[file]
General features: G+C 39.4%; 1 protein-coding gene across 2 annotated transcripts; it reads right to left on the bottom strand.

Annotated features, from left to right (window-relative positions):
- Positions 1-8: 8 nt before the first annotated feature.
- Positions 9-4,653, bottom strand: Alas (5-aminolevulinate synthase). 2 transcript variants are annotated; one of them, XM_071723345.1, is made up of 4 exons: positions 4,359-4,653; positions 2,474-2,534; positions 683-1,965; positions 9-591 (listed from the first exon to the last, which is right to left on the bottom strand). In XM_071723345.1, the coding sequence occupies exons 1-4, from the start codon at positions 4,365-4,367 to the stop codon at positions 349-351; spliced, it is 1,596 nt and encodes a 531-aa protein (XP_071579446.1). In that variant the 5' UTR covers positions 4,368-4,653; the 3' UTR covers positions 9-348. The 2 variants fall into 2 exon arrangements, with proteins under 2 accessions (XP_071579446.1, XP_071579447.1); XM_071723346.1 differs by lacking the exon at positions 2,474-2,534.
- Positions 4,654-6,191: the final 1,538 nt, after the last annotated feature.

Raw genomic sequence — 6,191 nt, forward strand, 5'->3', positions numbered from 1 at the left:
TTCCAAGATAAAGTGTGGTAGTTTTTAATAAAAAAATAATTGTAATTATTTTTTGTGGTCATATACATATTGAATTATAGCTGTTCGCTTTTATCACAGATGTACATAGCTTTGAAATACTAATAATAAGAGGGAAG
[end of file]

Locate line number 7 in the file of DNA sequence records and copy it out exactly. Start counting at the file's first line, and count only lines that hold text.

TTCCAAGATAAAGTGTGGTAGTTTTTAATAAAAAAATAATTGTAATTATTTTTTGTGGTCATATACATATTGAATTATAGCTGTTCGCTTTTATCACAGATGTACATAGCTTTGAAATACTAATAATAAGAGGGAAG